Even games about hipster-coiffed bloodsuckers like Doctor Jonathan Reid, the newly undead surgeon star of Dontnod’s follow up to Life is Strange, come burdened with an expectation of fun.
This game is ugly and hopeless even in its best moments, a series of dirty alleyways, docks, and gaslit halls where you make dirty decisions and fight mostly faceless monsters (the enemies whose faces haven’t rotted off in the process of becoming lesser vampires are largely interchangeable, hyper-aggressive human thugs).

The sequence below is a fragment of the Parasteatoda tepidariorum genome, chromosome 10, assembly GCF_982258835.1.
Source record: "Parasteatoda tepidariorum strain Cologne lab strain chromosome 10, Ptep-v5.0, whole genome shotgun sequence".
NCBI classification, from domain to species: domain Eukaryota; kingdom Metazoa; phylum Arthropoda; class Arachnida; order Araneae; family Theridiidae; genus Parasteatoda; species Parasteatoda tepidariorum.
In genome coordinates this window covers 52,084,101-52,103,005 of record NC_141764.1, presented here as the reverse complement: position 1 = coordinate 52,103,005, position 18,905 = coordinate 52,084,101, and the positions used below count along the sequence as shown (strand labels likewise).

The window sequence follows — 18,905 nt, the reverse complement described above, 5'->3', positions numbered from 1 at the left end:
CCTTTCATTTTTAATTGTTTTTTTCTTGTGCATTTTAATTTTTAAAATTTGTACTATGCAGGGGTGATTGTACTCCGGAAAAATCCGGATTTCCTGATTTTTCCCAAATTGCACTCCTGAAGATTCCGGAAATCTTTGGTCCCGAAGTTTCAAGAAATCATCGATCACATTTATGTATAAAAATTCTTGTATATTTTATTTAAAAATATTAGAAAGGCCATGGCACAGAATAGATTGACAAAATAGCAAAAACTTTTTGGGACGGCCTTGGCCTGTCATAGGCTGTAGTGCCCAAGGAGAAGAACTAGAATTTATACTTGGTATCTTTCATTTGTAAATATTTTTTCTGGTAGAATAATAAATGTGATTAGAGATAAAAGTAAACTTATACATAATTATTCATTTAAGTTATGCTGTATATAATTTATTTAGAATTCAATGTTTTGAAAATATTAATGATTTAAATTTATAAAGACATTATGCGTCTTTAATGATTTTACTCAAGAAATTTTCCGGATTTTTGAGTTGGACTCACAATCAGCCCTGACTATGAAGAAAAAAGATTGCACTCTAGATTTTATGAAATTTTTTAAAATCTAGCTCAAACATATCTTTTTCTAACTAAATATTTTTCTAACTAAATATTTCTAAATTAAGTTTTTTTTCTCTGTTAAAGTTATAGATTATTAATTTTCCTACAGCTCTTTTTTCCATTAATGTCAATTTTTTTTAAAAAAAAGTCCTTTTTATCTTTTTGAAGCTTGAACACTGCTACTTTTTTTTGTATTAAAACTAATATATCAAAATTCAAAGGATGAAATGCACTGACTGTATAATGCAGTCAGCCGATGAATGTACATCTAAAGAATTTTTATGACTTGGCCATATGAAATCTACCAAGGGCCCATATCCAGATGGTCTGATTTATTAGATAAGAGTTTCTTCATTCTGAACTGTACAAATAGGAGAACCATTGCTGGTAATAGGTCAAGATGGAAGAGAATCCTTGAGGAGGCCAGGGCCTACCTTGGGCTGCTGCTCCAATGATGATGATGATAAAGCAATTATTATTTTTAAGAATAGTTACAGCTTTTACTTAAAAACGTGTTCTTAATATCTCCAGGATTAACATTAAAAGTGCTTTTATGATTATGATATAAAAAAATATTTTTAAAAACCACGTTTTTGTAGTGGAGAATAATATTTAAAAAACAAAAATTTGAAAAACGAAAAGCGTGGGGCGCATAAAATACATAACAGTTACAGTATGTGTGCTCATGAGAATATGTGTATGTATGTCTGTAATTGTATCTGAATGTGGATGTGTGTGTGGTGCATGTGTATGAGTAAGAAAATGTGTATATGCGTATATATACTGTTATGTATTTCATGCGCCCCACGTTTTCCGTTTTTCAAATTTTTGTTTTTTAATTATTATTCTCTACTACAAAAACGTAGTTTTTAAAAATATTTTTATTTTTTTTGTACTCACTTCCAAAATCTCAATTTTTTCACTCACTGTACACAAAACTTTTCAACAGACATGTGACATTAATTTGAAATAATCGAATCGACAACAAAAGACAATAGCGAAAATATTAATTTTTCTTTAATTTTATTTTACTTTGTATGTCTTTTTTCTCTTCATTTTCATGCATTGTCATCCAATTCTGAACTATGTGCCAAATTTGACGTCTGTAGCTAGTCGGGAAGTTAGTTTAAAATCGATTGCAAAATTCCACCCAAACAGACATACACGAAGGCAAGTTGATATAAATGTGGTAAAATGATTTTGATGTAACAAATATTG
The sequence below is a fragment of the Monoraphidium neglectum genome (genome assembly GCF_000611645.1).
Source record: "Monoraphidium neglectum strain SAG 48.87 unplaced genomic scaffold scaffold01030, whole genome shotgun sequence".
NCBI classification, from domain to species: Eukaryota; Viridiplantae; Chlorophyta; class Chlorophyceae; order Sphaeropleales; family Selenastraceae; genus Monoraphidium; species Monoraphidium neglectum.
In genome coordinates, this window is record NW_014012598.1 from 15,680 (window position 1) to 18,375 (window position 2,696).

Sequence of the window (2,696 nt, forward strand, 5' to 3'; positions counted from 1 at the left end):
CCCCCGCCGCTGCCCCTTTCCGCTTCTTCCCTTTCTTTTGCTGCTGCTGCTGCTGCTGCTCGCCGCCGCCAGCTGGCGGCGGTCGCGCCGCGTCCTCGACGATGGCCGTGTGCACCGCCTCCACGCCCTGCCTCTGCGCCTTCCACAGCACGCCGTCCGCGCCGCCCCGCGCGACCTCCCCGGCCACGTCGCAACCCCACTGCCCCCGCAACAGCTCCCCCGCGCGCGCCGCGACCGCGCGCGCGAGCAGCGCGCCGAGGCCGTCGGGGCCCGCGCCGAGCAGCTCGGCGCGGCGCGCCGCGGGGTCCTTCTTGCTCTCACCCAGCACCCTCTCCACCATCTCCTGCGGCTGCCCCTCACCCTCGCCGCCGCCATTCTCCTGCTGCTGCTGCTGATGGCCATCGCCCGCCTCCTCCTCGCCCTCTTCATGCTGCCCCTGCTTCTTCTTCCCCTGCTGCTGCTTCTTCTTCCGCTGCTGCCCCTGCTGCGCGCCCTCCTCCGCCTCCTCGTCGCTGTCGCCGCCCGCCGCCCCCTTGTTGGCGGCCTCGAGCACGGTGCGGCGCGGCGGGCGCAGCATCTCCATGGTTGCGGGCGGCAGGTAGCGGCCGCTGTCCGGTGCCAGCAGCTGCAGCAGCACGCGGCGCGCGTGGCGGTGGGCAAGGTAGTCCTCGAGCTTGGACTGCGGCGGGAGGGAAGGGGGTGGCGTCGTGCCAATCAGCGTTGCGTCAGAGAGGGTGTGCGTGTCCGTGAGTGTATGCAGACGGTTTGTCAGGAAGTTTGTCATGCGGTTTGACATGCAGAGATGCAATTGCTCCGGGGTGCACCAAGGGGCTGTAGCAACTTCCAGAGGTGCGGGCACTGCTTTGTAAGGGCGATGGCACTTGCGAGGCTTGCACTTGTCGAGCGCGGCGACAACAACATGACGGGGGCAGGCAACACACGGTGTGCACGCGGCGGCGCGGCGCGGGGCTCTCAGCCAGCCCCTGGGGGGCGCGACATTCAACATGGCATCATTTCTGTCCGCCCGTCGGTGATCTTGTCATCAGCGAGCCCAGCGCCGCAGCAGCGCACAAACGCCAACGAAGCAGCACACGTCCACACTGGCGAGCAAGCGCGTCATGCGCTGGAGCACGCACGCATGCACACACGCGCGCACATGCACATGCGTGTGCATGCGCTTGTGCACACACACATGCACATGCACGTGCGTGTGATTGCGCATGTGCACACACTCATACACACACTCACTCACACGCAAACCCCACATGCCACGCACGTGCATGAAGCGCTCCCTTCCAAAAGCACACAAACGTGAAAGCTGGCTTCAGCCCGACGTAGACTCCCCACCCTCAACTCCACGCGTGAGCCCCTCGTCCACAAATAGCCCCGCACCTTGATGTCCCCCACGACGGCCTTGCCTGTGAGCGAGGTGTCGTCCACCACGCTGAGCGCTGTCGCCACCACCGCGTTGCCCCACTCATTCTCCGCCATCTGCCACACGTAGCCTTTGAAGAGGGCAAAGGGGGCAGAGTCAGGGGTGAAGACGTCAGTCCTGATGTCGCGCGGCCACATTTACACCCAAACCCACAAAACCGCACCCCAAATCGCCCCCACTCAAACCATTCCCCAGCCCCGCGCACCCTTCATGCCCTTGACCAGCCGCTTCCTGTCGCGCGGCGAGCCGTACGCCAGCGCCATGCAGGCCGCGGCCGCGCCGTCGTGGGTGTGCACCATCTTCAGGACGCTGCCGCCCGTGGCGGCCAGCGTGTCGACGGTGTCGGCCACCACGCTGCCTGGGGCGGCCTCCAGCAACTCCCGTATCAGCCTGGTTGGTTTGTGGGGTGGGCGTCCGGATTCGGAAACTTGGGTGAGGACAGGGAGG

Just because something isn’t fun, though, doesn’t mean it isn’t pleasurable or good.
By the end of those games, you’re either a superpowered angel or an unstoppable devil.
High vampires called Ekons, a vampire cabal called Ascalon, the vampire hunting order called the Knights of Priwen, the vampire-researching Brotherhood of Saint Paul.
Dr. Reid is not just unlike most adventuring RPG heroes but also most tragic or vicious vampire story leads because he’s famous from the outset.